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Didgeridoos aren’t for women

Didgeridoos aren’t for women


Yaar ye kya bakwas hai kahi to jeene do aurat ko bhai. I don’t want to write about didgeridoo, but I still want to: “samajh rahe ho naa.”

What is Didgeridoos?  

A didgeridoo is a wind instrument played by continuously vibrating the lips to produce a continuous drone. It is performed by using a specific breathing technique called circular breathing.  

Aboriginals of northern Australia developed the didgeridoo at least 1,500 years ago, and it is now in use around the world, although it is most strongly associated with Indigenous Australian music.

Didgeridoos are cylindrical or conical instruments, measuring anywhere from 1 to 3 m (3 to 10 ft) long. They are usually around 1.2 m (4 ft) long.

man playing didgeridood

via: Flickr

Instruments with a longer scale or key have a lower pitch. Flared instruments have a higher pitch than unflared instruments of the same length.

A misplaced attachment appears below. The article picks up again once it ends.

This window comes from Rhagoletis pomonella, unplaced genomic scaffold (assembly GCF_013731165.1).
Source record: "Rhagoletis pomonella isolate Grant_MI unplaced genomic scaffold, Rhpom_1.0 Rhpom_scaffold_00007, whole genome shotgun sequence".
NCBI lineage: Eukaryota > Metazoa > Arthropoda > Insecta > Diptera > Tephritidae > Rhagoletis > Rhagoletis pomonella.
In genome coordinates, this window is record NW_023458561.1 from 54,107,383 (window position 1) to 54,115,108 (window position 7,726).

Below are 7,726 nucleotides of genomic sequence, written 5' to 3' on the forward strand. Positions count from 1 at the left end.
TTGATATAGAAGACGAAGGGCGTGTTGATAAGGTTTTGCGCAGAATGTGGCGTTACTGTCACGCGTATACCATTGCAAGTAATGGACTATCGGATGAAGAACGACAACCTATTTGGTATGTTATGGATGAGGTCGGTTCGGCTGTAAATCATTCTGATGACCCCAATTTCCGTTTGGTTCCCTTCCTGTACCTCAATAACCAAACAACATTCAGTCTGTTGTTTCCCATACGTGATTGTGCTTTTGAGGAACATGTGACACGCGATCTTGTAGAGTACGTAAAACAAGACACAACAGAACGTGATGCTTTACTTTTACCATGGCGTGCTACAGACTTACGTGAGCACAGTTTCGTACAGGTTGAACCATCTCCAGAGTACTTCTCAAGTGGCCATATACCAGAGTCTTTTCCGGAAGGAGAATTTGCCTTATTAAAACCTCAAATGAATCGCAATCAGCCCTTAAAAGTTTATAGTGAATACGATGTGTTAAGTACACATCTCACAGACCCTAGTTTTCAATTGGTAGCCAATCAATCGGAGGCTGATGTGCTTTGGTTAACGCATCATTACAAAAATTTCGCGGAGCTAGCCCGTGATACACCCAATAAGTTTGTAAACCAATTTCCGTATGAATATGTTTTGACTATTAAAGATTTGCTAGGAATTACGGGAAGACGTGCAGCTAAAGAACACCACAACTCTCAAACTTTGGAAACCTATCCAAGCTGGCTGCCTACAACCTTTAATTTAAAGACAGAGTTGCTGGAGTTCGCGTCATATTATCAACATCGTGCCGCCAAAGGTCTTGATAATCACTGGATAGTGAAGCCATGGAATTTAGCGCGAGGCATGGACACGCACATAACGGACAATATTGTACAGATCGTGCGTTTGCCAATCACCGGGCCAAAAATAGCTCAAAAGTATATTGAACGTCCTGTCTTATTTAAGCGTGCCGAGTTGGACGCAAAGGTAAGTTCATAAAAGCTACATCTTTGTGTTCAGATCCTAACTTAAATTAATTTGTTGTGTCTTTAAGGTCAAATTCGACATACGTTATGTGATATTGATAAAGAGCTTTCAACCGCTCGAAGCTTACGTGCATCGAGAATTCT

Rock art dating suggests that didgeridoo use in Kakadu, in northern Australia, is less than 1,000 years old.

5 types of didgeridoos

via: wikipedia

The didgeridoo player and two song men taking part in an Ubarr ceremony are depicted in vivid rock art in Ginga Wardelirrhmeng, located on the northern edge of the Arnhem Land plateau. 

man by didgeridoos

via: wikipedia

Therefore, it is likely that it was developed by Aboriginal people in northern Australia, possibly in Arnhem Land.

man playing didgeridoos

via: Alamy

Native Australians call it many names, none of which are closely related to the word didgeridoo.

There are traditional and modern didgeridoos, which can be painted by the maker or by an artist dedicated to painting didgeridoos, while others are left natural with minimal or no decoration.

man playing didgeridoos

via: mvq travel

Didgeridoos are traditionally played at weddings and other ceremonial events as well as for recreation or solo use. Often called clapsticks, these sticks are paired.

Traditionally, only men played the didgeridoo and sang at ceremonial occasions, and playing by women was discouraged by elders and communities. A 2008 Harper Collins book, The Daring Book for Girls, openly encouraged girls to play musical instruments.

Touching the didgeridoo could make girls infertile, says Dr Rose. Matlab kuch bhi.

Blog Edited By Ritika Gupta

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